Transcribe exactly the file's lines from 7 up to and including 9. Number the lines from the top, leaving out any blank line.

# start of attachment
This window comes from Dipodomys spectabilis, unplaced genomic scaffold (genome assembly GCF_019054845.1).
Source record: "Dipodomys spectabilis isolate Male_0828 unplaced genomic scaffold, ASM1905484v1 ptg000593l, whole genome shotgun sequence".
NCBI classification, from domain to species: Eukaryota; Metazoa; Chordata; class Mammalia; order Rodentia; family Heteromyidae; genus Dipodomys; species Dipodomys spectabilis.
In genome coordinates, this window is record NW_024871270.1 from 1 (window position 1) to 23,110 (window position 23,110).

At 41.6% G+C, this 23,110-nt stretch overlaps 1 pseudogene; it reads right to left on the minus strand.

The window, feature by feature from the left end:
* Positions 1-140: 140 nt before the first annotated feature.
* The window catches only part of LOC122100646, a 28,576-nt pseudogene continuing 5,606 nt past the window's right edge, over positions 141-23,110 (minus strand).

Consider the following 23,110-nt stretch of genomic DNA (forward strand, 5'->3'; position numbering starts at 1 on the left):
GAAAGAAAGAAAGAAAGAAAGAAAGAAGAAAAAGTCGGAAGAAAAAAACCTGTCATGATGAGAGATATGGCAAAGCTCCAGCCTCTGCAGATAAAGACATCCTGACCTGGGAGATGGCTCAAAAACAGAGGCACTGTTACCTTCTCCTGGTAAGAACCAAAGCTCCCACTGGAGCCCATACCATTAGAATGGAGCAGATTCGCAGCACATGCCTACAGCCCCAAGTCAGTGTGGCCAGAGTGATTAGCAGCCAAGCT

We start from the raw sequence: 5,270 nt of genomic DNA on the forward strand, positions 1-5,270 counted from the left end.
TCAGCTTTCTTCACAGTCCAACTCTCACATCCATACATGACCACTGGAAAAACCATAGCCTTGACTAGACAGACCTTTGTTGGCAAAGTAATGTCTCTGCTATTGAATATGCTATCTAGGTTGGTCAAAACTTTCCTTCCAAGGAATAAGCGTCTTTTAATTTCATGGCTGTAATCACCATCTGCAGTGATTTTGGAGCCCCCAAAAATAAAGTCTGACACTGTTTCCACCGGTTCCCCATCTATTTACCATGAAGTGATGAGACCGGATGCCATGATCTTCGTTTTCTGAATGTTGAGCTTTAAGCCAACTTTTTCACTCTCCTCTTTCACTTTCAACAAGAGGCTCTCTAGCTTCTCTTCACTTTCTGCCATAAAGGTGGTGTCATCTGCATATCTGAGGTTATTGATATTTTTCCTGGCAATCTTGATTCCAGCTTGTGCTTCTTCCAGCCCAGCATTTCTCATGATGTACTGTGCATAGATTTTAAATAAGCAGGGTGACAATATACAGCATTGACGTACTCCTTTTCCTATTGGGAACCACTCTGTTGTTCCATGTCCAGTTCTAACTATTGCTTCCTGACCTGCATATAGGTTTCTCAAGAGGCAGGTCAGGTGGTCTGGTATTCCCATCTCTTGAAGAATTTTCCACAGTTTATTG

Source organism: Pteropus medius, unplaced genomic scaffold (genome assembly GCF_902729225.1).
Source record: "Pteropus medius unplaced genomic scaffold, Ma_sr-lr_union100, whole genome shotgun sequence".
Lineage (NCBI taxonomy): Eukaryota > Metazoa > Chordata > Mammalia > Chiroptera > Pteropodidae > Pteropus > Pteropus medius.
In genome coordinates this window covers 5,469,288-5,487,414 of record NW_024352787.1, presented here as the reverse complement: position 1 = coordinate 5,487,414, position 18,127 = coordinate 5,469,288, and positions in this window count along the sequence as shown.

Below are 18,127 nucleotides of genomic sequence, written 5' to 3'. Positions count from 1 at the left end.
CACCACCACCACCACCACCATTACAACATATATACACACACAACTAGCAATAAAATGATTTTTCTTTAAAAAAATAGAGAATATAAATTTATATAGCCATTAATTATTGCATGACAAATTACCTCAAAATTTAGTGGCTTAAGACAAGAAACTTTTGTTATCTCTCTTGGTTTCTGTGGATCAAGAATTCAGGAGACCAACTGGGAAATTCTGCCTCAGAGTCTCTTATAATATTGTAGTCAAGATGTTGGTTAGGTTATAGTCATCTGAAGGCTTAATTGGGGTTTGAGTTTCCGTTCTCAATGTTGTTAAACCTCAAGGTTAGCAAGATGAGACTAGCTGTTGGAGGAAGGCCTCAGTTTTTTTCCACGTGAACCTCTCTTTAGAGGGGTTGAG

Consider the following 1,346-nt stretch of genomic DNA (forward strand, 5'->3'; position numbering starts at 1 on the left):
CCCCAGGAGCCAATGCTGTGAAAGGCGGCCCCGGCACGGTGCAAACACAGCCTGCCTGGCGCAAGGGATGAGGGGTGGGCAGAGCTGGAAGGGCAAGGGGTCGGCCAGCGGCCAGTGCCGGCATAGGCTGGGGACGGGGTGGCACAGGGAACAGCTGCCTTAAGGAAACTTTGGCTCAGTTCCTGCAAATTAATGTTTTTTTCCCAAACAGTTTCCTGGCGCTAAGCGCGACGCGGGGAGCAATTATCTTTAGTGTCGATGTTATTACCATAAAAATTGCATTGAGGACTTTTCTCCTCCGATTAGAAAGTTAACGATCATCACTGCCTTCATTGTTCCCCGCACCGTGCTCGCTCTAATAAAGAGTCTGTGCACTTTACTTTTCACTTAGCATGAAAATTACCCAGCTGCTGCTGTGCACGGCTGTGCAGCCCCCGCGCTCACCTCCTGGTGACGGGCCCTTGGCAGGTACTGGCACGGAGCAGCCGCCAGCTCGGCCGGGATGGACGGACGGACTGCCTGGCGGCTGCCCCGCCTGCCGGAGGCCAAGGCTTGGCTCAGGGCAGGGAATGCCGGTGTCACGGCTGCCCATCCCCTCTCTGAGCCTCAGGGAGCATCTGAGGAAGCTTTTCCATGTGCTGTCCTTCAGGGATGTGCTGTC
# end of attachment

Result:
* Positions 1-140: 140 nt before the first annotated feature.
* The window catches only part of LOC122100646, a 28,576-nt pseudogene continuing 5,606 nt past the window's right edge, over positions 141-23,110 (minus strand).

Consider the following 23,110-nt stretch of genomic DNA (forward strand, 5'->3'; position numbering starts at 1 on the left):